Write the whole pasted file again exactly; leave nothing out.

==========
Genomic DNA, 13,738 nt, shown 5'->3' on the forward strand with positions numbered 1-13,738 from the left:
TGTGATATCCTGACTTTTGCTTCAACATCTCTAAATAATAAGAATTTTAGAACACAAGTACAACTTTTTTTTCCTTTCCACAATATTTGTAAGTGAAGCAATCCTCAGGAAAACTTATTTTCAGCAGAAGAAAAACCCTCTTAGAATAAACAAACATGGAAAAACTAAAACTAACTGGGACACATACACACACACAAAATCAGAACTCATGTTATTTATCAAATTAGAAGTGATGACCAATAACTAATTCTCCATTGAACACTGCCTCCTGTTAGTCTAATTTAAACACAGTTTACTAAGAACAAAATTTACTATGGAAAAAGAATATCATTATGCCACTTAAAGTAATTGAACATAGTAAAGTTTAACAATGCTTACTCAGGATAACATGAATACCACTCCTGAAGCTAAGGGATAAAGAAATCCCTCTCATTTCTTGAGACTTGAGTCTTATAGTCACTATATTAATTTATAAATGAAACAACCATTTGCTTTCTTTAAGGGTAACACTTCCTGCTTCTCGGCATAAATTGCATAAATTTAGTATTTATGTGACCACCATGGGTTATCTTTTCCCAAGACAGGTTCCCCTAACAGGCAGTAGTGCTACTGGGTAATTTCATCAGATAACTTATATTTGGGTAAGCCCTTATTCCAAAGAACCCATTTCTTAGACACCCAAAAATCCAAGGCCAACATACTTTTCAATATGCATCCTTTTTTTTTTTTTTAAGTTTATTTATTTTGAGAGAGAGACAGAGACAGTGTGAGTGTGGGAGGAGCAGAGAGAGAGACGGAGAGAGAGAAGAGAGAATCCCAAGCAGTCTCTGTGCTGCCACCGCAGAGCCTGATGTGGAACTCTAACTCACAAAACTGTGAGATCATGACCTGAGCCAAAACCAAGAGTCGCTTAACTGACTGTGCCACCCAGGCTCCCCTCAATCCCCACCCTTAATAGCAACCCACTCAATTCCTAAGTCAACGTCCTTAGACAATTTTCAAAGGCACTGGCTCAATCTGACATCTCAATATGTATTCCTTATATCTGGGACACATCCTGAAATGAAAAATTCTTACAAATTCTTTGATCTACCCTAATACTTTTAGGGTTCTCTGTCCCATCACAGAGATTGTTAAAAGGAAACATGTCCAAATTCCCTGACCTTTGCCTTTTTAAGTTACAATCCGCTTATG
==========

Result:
Genomic DNA, 13,738 nt, shown 5'->3' on the forward strand with positions numbered 1-13,738 from the left:
TGTGATATCCTGACTTTTGCTTCAACATCTCTAAATAATAAGAATTTTAGAACACAAGTACAACTTTTTTTTCCTTTCCACAATATTTGTAAGTGAAGCAATCCTCAGGAAAACTTATTTTCAGCAGAAGAAAAACCCTCTTAGAATAAACAAACATGGAAAAACTAAAACTAACTGGGACACATACACACACACAAAATCAGAACTCATGTTATTTATCAAATTAGAAGTGATGACCAATAACTAATTCTCCATTGAACACTGCCTCCTGTTAGTCTAATTTAAACACAGTTTACTAAGAACAAAATTTACTATGGAAAAAGAATATCATTATGCCACTTAAAGTAATTGAACATAGTAAAGTTTAACAATGCTTACTCAGGATAACATGAATACCACTCCTGAAGCTAAGGGATAAAGAAATCCCTCTCATTTCTTGAGACTTGAGTCTTATAGTCACTATATTAATTTATAAATGAAACAACCATTTGCTTTCTTTAAGGGTAACACTTCCTGCTTCTCGGCATAAATTGCATAAATTTAGTATTTATGTGACCACCATGGGTTATCTTTTCCCAAGACAGGTTCCCCTAACAGGCAGTAGTGCTACTGGGTAATTTCATCAGATAACTTATATTTGGGTAAGCCCTTATTCCAAAGAACCCATTTCTTAGACACCCAAAAATCCAAGGCCAACATACTTTTCAATATGCATCCTTTTTTTTTTTTTTAAGTTTATTTATTTTGAGAGAGAGACAGAGACAGTGTGAGTGTGGGAGGAGCAGAGAGAGAGACGGAGAGAGAGAAGAGAGAATCCCAAGCAGTCTCTGTGCTGCCACCGCAGAGCCTGATGTGGAACTCTAACTCACAAAACTGTGAGATCATGACCTGAGCCAAAACCAAGAGTCGCTTAACTGACTGTGCCACCCAGGCTCCCCTCAATCCCCACCCTTAATAGCAACCCACTCAATTCCTAAGTCAACGTCCTTAGACAATTTTCAAAGGCACTGGCTCAATCTGACATCTCAATATGTATTCCTTATATCTGGGACACATCCTGAAATGAAAAATTCTTACAAATTCTTTGATCTACCCTAATACTTTTAGGGTTCTCTGTCCCATCACAGAGATTGTTAAAAGGAAACATGTCCAAATTCCCTGACCTTTGCCTTTTTAAGTTACAATCCGCTTATG